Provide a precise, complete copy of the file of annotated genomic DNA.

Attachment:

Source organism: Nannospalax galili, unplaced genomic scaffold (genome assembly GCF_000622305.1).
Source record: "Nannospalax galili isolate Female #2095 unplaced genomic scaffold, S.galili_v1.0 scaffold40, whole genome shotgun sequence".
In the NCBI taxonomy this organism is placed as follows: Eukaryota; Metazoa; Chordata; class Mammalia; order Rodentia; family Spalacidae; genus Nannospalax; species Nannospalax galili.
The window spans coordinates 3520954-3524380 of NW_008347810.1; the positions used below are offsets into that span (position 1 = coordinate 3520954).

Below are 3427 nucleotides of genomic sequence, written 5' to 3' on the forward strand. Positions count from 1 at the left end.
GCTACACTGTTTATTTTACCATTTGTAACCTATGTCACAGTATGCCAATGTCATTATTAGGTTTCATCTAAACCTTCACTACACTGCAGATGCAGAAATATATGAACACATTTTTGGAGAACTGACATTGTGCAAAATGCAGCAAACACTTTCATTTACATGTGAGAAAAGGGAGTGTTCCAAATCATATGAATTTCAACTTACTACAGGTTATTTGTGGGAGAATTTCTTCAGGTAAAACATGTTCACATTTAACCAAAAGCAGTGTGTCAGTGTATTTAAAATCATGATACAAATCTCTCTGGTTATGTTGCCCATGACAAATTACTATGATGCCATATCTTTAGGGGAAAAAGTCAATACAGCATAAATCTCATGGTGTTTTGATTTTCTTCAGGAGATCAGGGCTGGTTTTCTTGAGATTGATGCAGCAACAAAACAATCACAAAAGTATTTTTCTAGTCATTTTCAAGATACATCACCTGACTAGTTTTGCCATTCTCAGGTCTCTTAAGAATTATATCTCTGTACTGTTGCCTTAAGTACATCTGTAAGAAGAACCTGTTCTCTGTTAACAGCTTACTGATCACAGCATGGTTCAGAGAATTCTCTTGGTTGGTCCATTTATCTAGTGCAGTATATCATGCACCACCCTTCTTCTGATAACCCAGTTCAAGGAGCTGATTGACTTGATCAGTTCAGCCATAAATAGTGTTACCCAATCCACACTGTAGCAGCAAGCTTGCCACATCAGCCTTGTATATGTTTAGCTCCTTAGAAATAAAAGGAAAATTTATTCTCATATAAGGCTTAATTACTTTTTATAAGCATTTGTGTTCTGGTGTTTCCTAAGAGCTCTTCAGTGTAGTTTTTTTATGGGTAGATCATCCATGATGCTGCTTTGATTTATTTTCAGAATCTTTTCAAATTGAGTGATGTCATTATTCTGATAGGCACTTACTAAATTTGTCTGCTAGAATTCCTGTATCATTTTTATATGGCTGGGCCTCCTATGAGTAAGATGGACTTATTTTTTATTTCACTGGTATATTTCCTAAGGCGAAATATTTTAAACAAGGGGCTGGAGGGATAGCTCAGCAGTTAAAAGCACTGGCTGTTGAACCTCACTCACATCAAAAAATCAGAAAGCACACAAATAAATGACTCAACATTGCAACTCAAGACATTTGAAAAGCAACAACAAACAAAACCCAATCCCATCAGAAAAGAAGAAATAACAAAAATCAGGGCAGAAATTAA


Source organism: Nannospalax galili, unplaced genomic scaffold (genome assembly GCF_000622305.1).
Source record: "Nannospalax galili isolate Female #2095 unplaced genomic scaffold, S.galili_v1.0 scaffold40, whole genome shotgun sequence".
In the NCBI taxonomy this organism is placed as follows: Eukaryota; Metazoa; Chordata; class Mammalia; order Rodentia; family Spalacidae; genus Nannospalax; species Nannospalax galili.
The window spans coordinates 3520954-3524380 of NW_008347810.1; the positions used below are offsets into that span (position 1 = coordinate 3520954).

Below are 3427 nucleotides of genomic sequence, written 5' to 3' on the forward strand. Positions count from 1 at the left end.
GCTACACTGTTTATTTTACCATTTGTAACCTATGTCACAGTATGCCAATGTCATTATTAGGTTTCATCTAAACCTTCACTACACTGCAGATGCAGAAATATATGAACACATTTTTGGAGAACTGACATTGTGCAAAATGCAGCAAACACTTTCATTTACATGTGAGAAAAGGGAGTGTTCCAAATCATATGAATTTCAACTTACTACAGGTTATTTGTGGGAGAATTTCTTCAGGTAAAACATGTTCACATTTAACCAAAAGCAGTGTGTCAGTGTATTTAAAATCATGATACAAATCTCTCTGGTTATGTTGCCCATGACAAATTACTATGATGCCATATCTTTAGGGGAAAAAGTCAATACAGCATAAATCTCATGGTGTTTTGATTTTCTTCAGGAGATCAGGGCTGGTTTTCTTGAGATTGATGCAGCAACAAAACAATCACAAAAGTATTTTTCTAGTCATTTTCAAGATACATCACCTGACTAGTTTTGCCATTCTCAGGTCTCTTAAGAATTATATCTCTGTACTGTTGCCTTAAGTACATCTGTAAGAAGAACCTGTTCTCTGTTAACAGCTTACTGATCACAGCATGGTTCAGAGAATTCTCTTGGTTGGTCCATTTATCTAGTGCAGTATATCATGCACCACCCTTCTTCTGATAACCCAGTTCAAGGAGCTGATTGACTTGATCAGTTCAGCCATAAATAGTGTTACCCAATCCACACTGTAGCAGCAAGCTTGCCACATCAGCCTTGTATATGTTTAGCTCCTTAGAAATAAAAGGAAAATTTATTCTCATATAAGGCTTAATTACTTTTTATAAGCATTTGTGTTCTGGTGTTTCCTAAGAGCTCTTCAGTGTAGTTTTTTTATGGGTAGATCATCCATGATGCTGCTTTGATTTATTTTCAGAATCTTTTCAAATTGAGTGATGTCATTATTCTGATAGGCACTTACTAAATTTGTCTGCTAGAATTCCTGTATCATTTTTATATGGCTGGGCCTCCTATGAGTAAGATGGACTTATTTTTTATTTCACTGGTATATTTCCTAAGGCGAAATATTTTAAACAAGGGGCTGGAGGGATAGCTCAGCAGTTAAAAGCACTGGCTGTTGAACCTCACTCACATCAAAAAATCAGAAAGCACACAAATAAATGACTCAACATTGCAACTCAAGACATTTGAAAAGCAACAACAAACAAAACCCAATCCCATCAGAAAAGAAGAAATAACAAAAATCAGGGCAGAAATTAA